Dr Anna Whittington is currently a Research Fellow at The International Centre for the History and Sociology of World War II and Its Consequences through the end of August 2019. She recently spoke with the HSE News Service about her work on changes in Soviet-era language policy, her thoughts on life in Moscow and how the city has changed, and much more.
Exploring Political and Cultural Space of St Petersburg through the Summer School 'Topography of Imperial Power'
On a grey autumn day, it is always nice to warm up by reliving memories of summer adventures. This year, the balmy weather did not leave our city till mid-October, and a summer mood also lingered at HSE University – St Petersburg with the IV International Summer School 'The Topography of Imperial Power: Political and Cultural Space of Saint Petersburg' which ran from September 11 till October 2, 2018.
London School of Economics and Political Science (LSE) and HSE University – St Petersburg launch the Paulsen Programme, funded by the Dr Frederik Paulsen Foundation, in order to support historians in Russia who have been working on the period from the mid 17th century to 1918.
Alexandra Kolesnik, Junior Research Fellow and Senior Lecturer at HSE’s Poletayev Institute for Theoretical and Historical Studies in the Humanities recently completed her post graduate studies in History and successfully defended her PhD thesis entitled ‘Historical representations in British popular musical culture of the 1960-1980s’. Here, Alexandra talks about her research into modern pop-culture.
Jessica Werneke, who completed her undergraduate studies at the University of Iowa and her PhD at the University of Texas at Austin, joined the International Centre for the History and Sociology of World War II and its Consequences as a Research Fellow in 2016. Originally from Chicago, Illinois, she has spent a considerable amount of time living internationally – in both the UK and Latvia – and following her post-doc plans to start a new position as a Newton International Fellow of the British Academy at Loughborough University, where she will continue her research on Soviet photography clubs and amateur photographers in the RSFSR and the Baltic Republics.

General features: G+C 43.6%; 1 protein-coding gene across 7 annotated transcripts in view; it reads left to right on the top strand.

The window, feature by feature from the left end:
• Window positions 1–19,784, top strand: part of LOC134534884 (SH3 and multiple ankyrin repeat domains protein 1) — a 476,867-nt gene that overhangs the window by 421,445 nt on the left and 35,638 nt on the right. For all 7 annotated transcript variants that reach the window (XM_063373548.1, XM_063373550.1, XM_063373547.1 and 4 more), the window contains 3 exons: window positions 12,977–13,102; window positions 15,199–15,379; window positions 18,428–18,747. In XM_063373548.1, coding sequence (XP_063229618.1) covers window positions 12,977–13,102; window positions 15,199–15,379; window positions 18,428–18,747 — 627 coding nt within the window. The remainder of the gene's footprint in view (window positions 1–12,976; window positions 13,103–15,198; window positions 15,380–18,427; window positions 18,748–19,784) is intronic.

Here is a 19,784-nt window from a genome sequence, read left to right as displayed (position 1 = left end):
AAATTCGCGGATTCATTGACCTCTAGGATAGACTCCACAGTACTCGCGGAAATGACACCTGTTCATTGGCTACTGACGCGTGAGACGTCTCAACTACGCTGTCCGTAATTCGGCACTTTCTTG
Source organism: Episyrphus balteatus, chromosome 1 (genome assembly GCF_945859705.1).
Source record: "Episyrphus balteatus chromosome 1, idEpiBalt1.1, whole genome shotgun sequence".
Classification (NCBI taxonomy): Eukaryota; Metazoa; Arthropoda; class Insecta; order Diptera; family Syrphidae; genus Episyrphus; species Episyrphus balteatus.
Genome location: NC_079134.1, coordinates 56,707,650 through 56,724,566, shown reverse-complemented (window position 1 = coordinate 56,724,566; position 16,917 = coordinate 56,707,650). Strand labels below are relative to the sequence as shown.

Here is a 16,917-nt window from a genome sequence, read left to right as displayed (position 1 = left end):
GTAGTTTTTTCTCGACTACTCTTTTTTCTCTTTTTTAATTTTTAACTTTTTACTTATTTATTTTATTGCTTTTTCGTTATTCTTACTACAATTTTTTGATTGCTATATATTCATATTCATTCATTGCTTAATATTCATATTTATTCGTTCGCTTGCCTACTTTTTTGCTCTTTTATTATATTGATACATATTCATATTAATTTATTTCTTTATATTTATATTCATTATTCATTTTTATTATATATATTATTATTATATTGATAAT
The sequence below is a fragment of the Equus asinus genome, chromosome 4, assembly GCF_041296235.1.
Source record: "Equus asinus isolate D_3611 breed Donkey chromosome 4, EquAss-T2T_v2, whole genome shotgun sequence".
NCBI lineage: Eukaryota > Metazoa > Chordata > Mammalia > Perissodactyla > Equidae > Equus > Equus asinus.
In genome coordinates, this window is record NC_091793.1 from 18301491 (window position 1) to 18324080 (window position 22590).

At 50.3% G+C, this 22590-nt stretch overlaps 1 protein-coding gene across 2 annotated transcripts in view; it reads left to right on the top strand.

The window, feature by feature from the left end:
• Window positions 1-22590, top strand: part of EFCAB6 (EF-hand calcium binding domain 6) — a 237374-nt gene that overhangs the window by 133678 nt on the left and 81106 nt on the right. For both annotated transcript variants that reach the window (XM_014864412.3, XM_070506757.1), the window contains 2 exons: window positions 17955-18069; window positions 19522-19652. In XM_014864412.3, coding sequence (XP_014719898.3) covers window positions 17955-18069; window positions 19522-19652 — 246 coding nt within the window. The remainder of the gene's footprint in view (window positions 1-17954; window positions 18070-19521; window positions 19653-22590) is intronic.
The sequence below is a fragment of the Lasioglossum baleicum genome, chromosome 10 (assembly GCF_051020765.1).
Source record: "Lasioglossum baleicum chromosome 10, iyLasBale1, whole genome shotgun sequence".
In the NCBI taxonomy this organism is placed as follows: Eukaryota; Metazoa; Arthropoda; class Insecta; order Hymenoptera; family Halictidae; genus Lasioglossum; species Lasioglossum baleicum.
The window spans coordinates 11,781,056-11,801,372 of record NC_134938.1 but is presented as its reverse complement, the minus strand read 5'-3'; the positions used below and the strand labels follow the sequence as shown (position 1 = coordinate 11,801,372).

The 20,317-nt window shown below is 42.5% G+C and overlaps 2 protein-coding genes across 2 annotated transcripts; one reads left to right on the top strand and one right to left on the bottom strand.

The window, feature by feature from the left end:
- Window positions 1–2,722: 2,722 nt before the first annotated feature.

The October Revolution created a new cinema. At first, 'the most important of all arts' struggled to keep up with social transformations and was not yet used as a weapon in the fight for a communist culture. But the mid-1920s, an innovative, cutting-edge film industry had emerged from sources such as theatre, street performance, posters, poetry and circus shows. This industry was able to do what the politicians had failed to achieve, namely trigger a world revolution.
On October 11, Professor Dominic Lieven of the University of Cambridge, where he serves as Senior Research Fellow, Trinity College, gave a public lecture at HSE St Petersburg entitled ‘Reflections on empire, Russia and historical comparison’. The event was organized by the Center for Historical Research.
A hundred years has passed since the October Revolution of 1917, but this event still hasn’t reached its logical conclusion. Its consequences are still crucial in defining the political system in Russia today and fostering divisions in society, believes Andrey Medushevsky, Professor at the HSE Faculty of Social Sciences, political scientist, historian and author of the book A Political History of the Russian Revolution: Norms, Institutions and Forms of Social Mobilization in the 20th Century.